At the Senate’s Sept. 25 meeting, PhD candidate Edward Thomas presented an item to Senate seeking the repeal of the century-old policy that barred Black students from entering Queen’s medical school.
At the time, he noted the institutional rule was enforced as late as 1965, but the Senate hadn’t formally rescinded the ban.
Dr. Richard Reznick, dean of the faculty of health sciences at Queen’s, was asked to move the motion in Tuesday’s meeting.
“I’d like to compliment Edward Thomas, a PhD candidate, for bringing this issue to Senate’s attention,” Reznick said. “I think that we all had a bit of a shock and a wake-up call [and] were also impressed by the depth of his research.”
The motion, which was recommended by Thomas, called on Senate to rescind the resolution. However, Reznick noted the motion also called for consideration of additional measures.
Since the Notice of Motion, Reznick said he has established a working group in the School of Medicine. The group was formed to address the existence of the 1918 motion and to generate other appropriate actions that may be undertaken.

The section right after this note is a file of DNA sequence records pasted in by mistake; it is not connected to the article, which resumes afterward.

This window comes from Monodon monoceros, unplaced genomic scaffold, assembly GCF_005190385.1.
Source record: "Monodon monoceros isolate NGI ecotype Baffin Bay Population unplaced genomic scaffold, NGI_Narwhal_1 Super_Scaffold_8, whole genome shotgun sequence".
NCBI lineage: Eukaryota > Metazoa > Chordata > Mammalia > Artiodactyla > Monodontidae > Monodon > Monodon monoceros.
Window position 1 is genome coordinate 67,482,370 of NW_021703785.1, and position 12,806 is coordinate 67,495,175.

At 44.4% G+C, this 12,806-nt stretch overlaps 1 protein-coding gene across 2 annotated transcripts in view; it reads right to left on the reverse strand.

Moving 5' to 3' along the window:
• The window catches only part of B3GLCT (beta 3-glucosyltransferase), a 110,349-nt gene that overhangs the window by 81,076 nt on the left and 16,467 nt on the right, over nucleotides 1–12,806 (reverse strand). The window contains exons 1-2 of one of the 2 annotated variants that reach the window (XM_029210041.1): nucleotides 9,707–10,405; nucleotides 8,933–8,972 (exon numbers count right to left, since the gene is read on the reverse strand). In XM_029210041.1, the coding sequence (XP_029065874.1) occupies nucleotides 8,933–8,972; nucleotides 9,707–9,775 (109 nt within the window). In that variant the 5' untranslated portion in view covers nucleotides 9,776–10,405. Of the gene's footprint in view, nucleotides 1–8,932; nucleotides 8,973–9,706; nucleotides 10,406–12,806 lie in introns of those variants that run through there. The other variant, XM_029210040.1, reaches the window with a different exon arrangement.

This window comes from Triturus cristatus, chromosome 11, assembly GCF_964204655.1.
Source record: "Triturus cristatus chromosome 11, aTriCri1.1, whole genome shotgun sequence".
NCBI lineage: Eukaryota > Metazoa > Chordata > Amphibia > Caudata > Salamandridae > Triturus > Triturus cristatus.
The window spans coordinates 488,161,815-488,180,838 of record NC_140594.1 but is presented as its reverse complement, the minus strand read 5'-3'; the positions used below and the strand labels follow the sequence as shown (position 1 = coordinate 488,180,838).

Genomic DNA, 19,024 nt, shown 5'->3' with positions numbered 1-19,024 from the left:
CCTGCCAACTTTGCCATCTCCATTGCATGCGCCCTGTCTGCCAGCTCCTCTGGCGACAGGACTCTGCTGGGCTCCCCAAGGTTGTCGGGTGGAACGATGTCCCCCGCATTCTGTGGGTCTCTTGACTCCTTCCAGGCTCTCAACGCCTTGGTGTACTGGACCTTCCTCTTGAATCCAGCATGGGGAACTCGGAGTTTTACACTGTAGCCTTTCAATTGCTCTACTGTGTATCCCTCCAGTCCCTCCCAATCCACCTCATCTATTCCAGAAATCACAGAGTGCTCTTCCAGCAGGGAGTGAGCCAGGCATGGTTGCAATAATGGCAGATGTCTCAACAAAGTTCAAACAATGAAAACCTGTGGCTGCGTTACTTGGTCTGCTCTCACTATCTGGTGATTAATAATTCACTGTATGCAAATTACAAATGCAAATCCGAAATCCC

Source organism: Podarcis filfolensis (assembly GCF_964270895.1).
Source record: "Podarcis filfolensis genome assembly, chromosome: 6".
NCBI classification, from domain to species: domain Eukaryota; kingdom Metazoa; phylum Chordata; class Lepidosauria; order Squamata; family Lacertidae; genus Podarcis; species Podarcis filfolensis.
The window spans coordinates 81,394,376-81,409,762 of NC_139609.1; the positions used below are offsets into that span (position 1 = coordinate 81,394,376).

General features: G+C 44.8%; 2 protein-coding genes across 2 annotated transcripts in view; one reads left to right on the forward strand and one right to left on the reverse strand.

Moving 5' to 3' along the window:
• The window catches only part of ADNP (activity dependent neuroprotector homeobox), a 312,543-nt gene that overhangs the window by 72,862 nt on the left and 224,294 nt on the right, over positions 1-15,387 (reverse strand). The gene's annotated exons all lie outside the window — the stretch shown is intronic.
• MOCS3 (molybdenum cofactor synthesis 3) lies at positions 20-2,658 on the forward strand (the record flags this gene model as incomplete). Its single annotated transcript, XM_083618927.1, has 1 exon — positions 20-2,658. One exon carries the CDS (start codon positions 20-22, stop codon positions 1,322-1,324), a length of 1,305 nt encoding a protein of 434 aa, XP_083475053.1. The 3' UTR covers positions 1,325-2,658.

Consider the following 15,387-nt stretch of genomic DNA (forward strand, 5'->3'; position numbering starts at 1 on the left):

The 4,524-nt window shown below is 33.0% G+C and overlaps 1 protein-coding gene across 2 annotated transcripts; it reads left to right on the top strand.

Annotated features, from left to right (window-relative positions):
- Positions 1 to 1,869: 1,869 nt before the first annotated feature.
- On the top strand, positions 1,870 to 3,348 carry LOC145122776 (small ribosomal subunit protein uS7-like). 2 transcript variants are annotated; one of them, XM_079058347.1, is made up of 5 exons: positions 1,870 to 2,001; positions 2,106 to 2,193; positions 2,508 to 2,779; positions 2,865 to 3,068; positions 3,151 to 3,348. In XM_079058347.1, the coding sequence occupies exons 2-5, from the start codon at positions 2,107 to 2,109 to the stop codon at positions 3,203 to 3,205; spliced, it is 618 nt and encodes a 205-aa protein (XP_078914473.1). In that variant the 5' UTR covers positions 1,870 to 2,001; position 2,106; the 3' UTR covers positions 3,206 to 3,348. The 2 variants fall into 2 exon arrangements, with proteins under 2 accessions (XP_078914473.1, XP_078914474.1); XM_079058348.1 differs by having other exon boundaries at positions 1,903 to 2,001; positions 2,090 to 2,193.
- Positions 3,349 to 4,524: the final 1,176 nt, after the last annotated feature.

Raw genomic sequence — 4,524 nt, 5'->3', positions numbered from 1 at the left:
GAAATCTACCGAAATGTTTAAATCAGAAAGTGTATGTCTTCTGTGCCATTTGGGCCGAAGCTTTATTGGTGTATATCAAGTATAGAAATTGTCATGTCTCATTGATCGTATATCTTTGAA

Reznick will chair the group, which will include Leslie Flynn, the vice-dean of education, Lon Knox, the university secretariat, and Mala Joneja, director of diversity and equity in the school of medicine.
Two medical students will also be serving on the commission.
“The eight of us are going to deliberate over the next three or four months and bring back some additional recommendations the school can undertake,” Reznick said.
He plans to present the recommendations in either March or April’s Senate meetings next year.
The only discussion on the motion to repeal was raised by Senator Jacqueline Davies, who inquired whether, in the interim, the working group would share its Terms of Reference with the Senate.
Reznick agreed to share the terms after the group’s next meeting.
“Broadly speaking, the terms of reference will be to consider the recommendations that Mr. Thomas had for us, as well as other activities that we might undertake,” Reznick said.
Following the brief discussion period, the motion to repeal passed unanimously.
This article mischaracterized Thomas’ involvemement with the repeal. He presented it as an item, which Principal Woolf then placed as a motion on the agenda. Thomas did not make the motion.
The Journal regrets the error
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